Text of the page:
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What's a four-letter word for wine? NH State Liquor Stores know

New Hampshire Union Leader

October 15. 2012 9:48PM

HOOKSETT - 'If You See Kay...'

That 1960s song (later covered by Aerosmith) and a widely known acronym for a coarse, four-letter vulgarity, is now on prominent display at selected New Hampshire State Liquor Stores.

The provocative wine label with a tattooed biker woman is among several similar labels being marketed to young men, who usually buy beer instead. But Mary Sartwell, who handles marketing for the commission, said she was unfamiliar with the label.

And clerks at some of the 18 stores - mostly in southern New Hampshire, where the wine is now sold - said they never heard of the expression or were too young to recall disruptive boys in class telling their teacher 'If You See Kay...' to the sound of raucous laughter.

But what they have figured out, along with wine makers, is a campaign to sell more product.

New Hampshire retail liquor sales for fiscal year 2013 are up almost 10 percent for fiscal year to date. That adds up to $9.8 million to the state. Wine sales have increased 9.3 percent with labels including Her Fault, Running with Scissors, Old Fart, Seven Deadly Zins and Fat Bastard.

Made by Jayson Woodbridge, the 'Kay' label uses the grapes of Lazio, Italy, to offer a mix of Cabernet Sauvignon, Petit Verdot and Primotivo.

Laura Shear is vice president of The Barn Group in California which represents Vintage Point, the sales and marketing arm for the wine. She said Jayson Woodbridge's irreverent personality inspired the label. It is targeted to a younger group. Woodbridge saw the painting of the tattooed woman, bought it, assumed rights and made it into a label, she said.

'Millennial wine drinkers are not so concerned about the luxury-focused wine. They want a wine they can enjoy every day. Also wine is increasingly paired with lifestyle pursuits. Like the biker babe with tattoos ... It would be successful with the biker community and those who enjoy tattoo art,' Shear said. 'It's opened up a new audience.'

Some reviewers say this particular wine, despite its 'atrocious label,' is terrific.

Christopher's Wine and Cheese calls it 'one of the world's worst wine marketing packages' but offers 'a shocking surprise' in flavor.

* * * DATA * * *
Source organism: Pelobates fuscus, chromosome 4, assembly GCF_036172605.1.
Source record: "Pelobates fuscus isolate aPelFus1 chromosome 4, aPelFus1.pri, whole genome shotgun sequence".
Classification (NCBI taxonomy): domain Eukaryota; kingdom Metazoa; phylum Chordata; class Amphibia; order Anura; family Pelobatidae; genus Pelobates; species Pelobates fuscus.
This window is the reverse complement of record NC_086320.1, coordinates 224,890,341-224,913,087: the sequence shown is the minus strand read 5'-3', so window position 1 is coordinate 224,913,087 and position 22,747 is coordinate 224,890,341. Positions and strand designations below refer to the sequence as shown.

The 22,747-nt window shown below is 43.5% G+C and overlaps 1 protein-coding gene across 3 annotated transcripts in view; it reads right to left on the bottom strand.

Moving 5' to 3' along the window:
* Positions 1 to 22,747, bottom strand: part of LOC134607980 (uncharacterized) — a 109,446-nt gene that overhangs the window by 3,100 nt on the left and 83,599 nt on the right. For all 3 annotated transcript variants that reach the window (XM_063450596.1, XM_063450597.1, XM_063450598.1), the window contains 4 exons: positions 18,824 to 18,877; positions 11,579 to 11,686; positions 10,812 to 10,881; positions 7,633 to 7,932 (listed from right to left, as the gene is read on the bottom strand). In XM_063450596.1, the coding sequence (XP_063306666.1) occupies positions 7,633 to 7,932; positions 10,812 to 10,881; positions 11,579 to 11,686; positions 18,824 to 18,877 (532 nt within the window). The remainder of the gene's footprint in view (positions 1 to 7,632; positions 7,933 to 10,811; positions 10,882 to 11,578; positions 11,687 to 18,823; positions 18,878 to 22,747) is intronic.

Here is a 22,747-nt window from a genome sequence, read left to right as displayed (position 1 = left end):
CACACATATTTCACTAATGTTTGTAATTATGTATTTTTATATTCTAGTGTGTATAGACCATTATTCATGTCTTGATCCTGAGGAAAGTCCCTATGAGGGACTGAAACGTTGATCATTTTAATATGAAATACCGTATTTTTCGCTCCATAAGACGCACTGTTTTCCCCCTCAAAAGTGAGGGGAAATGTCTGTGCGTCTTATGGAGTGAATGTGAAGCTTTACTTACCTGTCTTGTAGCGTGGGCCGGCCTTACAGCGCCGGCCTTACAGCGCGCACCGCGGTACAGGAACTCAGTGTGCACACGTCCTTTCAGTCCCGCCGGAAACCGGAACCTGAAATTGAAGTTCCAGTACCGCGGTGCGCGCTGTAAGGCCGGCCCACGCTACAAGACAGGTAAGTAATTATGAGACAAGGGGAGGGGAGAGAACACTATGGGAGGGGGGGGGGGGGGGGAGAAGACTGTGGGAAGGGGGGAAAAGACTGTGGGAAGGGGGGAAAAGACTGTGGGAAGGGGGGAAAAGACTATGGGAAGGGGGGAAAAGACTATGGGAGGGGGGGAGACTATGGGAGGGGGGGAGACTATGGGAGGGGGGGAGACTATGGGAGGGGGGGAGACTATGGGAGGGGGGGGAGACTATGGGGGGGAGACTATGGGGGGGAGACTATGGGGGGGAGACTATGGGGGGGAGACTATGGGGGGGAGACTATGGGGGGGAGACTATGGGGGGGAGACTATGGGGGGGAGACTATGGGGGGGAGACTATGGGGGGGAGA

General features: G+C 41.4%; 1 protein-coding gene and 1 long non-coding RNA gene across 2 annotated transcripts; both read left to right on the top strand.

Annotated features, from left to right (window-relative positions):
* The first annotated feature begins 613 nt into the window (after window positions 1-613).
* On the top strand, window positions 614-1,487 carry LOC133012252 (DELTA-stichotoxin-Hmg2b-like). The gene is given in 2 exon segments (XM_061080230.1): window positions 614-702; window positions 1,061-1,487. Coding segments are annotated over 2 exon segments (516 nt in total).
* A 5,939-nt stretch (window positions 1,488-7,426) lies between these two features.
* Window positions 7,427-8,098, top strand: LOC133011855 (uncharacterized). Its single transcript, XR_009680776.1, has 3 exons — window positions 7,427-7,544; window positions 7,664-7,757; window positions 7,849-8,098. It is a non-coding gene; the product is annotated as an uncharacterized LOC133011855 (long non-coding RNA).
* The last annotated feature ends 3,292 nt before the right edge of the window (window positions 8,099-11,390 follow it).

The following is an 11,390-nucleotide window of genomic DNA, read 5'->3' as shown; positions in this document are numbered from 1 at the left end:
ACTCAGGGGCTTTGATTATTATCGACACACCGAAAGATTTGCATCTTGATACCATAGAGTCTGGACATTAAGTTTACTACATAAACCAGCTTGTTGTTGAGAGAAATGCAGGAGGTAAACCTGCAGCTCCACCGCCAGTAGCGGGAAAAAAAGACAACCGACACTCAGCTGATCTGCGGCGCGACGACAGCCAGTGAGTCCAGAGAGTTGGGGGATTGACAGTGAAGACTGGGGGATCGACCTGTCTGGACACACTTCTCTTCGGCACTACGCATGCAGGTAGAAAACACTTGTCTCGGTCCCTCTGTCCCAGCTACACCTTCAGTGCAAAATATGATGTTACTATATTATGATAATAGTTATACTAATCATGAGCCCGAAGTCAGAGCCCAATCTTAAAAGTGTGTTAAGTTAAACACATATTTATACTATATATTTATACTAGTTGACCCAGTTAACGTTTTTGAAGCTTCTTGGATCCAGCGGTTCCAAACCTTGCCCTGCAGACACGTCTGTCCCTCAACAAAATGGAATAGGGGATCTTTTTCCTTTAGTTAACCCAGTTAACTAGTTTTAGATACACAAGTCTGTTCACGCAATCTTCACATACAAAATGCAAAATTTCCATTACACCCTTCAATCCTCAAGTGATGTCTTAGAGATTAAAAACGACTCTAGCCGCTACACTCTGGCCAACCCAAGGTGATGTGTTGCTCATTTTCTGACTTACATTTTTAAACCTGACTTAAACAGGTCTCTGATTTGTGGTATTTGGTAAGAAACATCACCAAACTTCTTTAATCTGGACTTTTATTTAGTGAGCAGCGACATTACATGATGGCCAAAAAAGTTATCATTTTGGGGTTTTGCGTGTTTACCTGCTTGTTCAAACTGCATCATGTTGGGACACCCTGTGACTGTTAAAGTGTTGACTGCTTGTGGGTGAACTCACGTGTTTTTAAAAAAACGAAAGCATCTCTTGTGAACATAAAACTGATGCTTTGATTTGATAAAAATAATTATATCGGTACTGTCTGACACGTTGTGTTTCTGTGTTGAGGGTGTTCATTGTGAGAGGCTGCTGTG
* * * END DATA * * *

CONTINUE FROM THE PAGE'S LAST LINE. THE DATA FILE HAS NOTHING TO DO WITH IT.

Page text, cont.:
'It's a stunning and seductive wine. It has a rich California quality but a distinctive Italian flair and finish,' according to Englewood Wine Merchants.

'Kay' has a large display this week at the NH State Liquor Store on Route 95 in Hampton. The state's largest retail shop for liquor, it does over $1 million a day in business during the summer months.

Sandy Ratcliffe, retail manager, said the store has more than 60 bottles, 'but it hasn't sold ... It's pretty expensive for what it is,' she said noting that the $20-a-bottle brew is surrounded by 'good wines which cost $8 or $10.'

She said provocative names do sell to men who are looking to bring a gift to a party and have the added laugh value of the label. One popular example is the wine Fat Bastard.

'Men think it's funny,' she said. 'People usually buy it for its name as a joke,' she said, 'but they don't keep buying it.'

At the Manchester store at North Side Plaza, clerks said the bottle is on the shelf. It does not have its own display and is parked with the Italian wines.

In Lebanon at the Centerra Marketplace, clerks just got it on the shelf and had not sold a bottle as of Monday.

'The bottom line is we don't care what anybody thinks,' writes Vintage Point, which offers the wine as part of its portfolio from independent, boutique wineries, which includes Layer Cake and Arnold Palmer wine.

If You See Kay represents a philosophy, it states.

Joseph W. Mollica, chairman of the New Hampshire Liquor Commission, was not available Monday for comment on the display.

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